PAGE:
education; laboratory quality control; and social, legal, and ethical issues—can be found in later chapters of the report. Genetic disorders are discussed because they illustrate issues in genetic testing; the list of genetic disorders is not intended to be encyclopedic.


Genetics explores the manner by which specific traits are passed from generation to generation and how they are expressed. Genetics can be studied at many levels. For example, study of an individual's phenotype, or observable properties, can provide information about modes of inheritance, allowing estimates for risks of recurrence. Studies of an individual's chromosomes, or cytogenetics, provide information about the person's gender and about certain diseases that are directly related to abnormal numbers or configurations of the 23 pairs of chromosomes found in humans (e.g., Down syndrome, fragile X syndrome). Genetic testing may involve studies of a physiological, immunological, or biochemical function, or may involve direct study of the genes in the individual's genome. Assessment of the molecular basis for inheritance is done by examining the specific structure and function of genetic material, or DNA. Locating a disease-causing gene on a chromosome and isolating it are an important goal of research. Elucidating the gene's structure and function may provide opportunities for diagnosis and may lead to treatment of the disorder. Molecular biology is being integrated into genetics and medicine at a rapid pace.

Understanding the associations between a gene's information and the physical manifestation of its instructions is accomplished by studies of gene expression (i.e., how the organism carries out the instructions of the DNA to create products that are essential for structure and function of all cells in the body). Understanding gene expression and its regulation is the key to understanding genetic disease and hereditary variation. Hereditary variation is the result of changes—or mutations—in DNA.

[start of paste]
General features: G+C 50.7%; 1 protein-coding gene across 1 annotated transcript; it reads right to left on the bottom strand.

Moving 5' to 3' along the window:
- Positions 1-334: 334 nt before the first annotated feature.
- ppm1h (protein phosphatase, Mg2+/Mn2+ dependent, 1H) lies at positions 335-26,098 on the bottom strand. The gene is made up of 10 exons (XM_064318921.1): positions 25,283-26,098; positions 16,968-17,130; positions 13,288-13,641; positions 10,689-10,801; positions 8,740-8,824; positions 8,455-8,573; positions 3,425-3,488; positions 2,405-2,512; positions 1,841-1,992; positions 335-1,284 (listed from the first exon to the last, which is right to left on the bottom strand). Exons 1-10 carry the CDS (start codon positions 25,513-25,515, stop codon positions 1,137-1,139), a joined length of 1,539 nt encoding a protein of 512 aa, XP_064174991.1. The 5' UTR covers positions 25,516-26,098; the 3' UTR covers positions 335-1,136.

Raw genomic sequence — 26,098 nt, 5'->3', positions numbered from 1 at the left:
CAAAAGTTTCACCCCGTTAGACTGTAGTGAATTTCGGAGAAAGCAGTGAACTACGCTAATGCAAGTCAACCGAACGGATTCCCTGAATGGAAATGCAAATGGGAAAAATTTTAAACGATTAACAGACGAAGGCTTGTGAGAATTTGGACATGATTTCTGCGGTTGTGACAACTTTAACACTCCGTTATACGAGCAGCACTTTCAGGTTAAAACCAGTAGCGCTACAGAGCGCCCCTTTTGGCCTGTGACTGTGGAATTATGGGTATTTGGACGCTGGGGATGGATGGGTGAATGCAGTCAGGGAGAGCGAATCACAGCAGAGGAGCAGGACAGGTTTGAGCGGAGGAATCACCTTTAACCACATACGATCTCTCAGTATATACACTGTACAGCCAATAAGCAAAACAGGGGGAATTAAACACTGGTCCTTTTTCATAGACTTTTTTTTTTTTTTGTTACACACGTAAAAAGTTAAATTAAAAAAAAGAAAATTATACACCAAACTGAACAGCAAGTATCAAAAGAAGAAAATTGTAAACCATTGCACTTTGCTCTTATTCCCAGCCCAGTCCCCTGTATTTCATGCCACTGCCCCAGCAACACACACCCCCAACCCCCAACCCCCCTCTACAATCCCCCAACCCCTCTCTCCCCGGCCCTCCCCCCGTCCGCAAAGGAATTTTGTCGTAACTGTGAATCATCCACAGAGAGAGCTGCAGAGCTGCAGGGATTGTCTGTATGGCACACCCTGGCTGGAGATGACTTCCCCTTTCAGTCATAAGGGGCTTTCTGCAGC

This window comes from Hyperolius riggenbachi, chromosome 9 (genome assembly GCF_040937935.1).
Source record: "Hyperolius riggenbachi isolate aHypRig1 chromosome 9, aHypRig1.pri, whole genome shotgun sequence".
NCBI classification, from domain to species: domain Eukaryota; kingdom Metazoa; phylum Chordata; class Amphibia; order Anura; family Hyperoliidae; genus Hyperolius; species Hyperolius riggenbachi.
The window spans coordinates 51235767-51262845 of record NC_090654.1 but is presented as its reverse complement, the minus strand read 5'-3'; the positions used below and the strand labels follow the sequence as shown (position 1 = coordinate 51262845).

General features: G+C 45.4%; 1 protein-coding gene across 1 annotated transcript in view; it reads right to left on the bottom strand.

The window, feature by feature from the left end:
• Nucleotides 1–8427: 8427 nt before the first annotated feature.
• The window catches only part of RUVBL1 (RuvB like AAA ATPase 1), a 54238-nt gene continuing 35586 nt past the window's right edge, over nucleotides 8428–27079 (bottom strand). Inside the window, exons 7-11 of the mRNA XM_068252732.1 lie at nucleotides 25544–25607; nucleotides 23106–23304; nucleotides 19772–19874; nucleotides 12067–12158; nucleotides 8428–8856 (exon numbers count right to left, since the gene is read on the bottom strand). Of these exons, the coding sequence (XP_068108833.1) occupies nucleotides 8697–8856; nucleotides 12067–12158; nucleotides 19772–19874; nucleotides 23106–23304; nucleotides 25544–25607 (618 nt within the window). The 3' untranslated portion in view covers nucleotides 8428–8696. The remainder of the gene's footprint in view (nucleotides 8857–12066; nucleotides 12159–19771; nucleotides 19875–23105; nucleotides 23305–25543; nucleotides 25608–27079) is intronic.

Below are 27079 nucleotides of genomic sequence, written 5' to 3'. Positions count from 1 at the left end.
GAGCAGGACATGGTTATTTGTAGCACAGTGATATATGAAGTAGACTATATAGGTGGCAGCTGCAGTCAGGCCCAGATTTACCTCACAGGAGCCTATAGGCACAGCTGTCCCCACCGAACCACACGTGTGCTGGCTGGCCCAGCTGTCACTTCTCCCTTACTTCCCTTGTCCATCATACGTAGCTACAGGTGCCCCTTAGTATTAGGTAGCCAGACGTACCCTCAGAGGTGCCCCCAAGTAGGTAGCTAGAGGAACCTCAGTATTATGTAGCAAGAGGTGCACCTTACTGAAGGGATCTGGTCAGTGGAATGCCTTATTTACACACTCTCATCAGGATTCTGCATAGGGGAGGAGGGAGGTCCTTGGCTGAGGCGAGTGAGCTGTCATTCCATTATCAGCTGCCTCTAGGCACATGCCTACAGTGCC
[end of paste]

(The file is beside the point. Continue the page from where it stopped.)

Changes that occur in germ cells (egg or sperm) are inherited by offspring. Changes that occur in somatic cells (body cells other than egg or sperm) are not passed to future generations but can result in disease for the individual possessing them (e.g., cancer). Changes—sometimes called mutations—can occur as a result of mistakes in coding in the coding nucleotides, rearrangements within the gene, insertion of new genetic material into the gene, or duplication or deletion of parts or all of a gene. Disorders resulting from changes in one gene alone are called monogenic (e.g., cystic fibrosis, sickle cell anemia, Duchenne muscular dystrophy). Disorders resulting from changes in several genes, usually in combination with an environmental influence, are called multifactorial. Multifactorial disorders (e.g., common types of coronary heart disease and most forms of diabetes) tend to affect far more individuals than do monogenic disorders.

In human monogenic disorders, the altered gene can be located on any one of

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